What to Do When You’ve Been Targeting the Wrong Market

1. Acknowledge the Misalignment

To start with, it’s important to be transparent. You have to acknowledge that you’ve made an error in your targeting. Internal acknowledgment is vital However, it’s equally crucial to communicate this to your employees, partners, and possibly, your customers. Convey the problem openly. Ensure that everyone understands the gravity of the situation and is on board for making the necessary changes.

Next, engage in a thorough review to identify how and why the misalignment occurred. Were you distracted by shiny object syndrome? Were you unclear about what the best parts of your product are? Did you take the wrong advice from marketers or consultants? Whatever the reason, it is important that you get to the root of the issue. Take a data-driven approach that will allow you to gather relevant insights and pinpoint the exact elements that led to the misalignment.

Learning from the mistake is key. Identify what went wrong in your original strategy, be it a misread of market signals, reliance on outdated data, or misunderstanding of customer demographics and preferences. Such a process, although uncomfortable, is essential in evolving and strengthening your business.

2. Conduct Market Research

Conducting market research is critical to your company’s success. Track your company’s sales, website visits, clicks, likes, and followers. Information is power, and knowing which audience responds to which campaigns can help provide insight into what your targeted ads are missing.

Here are some ways to conduct market research:

  • Create visual charts representing the demographics your company serves
  • Study your potential rival companies and their audiences
  • Explore the community you’re trying to reach
  • Engage with followers on social media directly
  • Ask customers for feedback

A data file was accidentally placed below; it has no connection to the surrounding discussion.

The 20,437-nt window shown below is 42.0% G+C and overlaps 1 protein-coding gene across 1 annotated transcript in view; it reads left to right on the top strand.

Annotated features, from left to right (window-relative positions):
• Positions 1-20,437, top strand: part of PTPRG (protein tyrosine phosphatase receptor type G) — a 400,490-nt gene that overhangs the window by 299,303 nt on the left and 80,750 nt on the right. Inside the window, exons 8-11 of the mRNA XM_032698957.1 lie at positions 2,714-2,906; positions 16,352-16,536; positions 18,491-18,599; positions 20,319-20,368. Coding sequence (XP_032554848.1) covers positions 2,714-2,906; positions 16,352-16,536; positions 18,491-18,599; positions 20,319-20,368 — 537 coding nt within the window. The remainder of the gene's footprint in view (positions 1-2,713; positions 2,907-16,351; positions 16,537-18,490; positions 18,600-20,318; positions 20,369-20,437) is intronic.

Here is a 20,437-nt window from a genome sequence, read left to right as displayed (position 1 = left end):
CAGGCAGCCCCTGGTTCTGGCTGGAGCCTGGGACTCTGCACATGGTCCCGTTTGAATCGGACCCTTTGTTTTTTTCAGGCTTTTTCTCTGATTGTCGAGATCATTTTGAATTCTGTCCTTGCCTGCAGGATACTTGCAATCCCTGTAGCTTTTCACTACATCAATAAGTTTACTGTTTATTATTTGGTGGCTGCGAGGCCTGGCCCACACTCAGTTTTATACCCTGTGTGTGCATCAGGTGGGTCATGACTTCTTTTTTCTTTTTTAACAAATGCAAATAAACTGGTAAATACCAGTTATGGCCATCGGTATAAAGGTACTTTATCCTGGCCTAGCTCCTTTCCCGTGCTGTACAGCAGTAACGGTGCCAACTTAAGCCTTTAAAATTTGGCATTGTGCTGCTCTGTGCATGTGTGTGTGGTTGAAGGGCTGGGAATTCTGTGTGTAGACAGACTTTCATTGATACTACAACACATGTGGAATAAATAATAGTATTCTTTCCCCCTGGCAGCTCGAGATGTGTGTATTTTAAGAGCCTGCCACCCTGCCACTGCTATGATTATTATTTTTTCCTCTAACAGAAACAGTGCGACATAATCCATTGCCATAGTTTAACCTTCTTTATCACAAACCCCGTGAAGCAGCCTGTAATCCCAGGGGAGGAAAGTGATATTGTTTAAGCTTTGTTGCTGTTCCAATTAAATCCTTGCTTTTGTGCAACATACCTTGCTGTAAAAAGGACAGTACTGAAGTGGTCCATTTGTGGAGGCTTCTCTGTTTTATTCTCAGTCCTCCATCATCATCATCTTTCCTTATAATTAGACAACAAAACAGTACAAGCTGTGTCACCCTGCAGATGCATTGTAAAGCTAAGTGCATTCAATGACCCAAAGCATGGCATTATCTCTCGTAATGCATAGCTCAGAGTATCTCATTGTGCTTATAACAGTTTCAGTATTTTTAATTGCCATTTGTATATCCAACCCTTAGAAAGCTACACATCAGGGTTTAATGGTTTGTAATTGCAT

• Request personal information from customers
  • Use Google Analytics for your company’s website

Although it’s not as exciting as product development and brainstorming sessions, market research is one of the most important steps you can take toward building a successful business. Market research forms the foundation for your company’s products, services, policies, and even branding.


3. Create a New “Buyer Persona”

One great way to take control of your marketing strategy is to create a buyer persona. A buyer persona is an imagined, ideal customer you envision for your company. Creating a buyer persona allows you to tailor content exclusively for one specific type of person.

Ideally, the market research you’ve conducted for your company will factor into this process. Your buyer persona should have roots in the reality of your sales and the most responsive demographics. For example, if your product performs well among sports fans, you should try to lean in that direction.


4. Reevaluate Your Messaging

Once your ideal customer is properly understood, you must then thoroughly grasp your audience’s needs, preferences, and values. Reevaluating your messaging after targeting the wrong audience necessitates a comprehensive approach. Your new messaging should resonate with these aspects and mirror them.

First, conduct a meticulous review of your existing marketing materials and messages. Identify elements that didn’t resonate with your audience. This could be the language used, tone, content type, or choice of platform. Following this, refine your value proposition, ensuring your messaging clearly delineates the unique value your product or service provides. This includes articulating how you solve a customer’s problem. Also, restate what benefits they can expect and why your solution is superior to those offered by competitors.

Now, equipped with these insights, proceed to update your messaging strategy. This could involve fine-tuning your tone of voice or altering your choice of words. Begin transforming your content strategy to better align with your target audience. Experiment with different versions of your messaging to identify the most effective one.


5. Redesign Your Marketing Channels

Once you’ve gotten your new messaging, you’ll need to look at your marketing channels to see if you’re using the right ones. Perhaps you’re using the right channels but just to the wrong audience. That is why this step is crucial so that you are not starting from scratch. Instead, you are reevaluating which marketing channels work for your new audience and which ones don’t.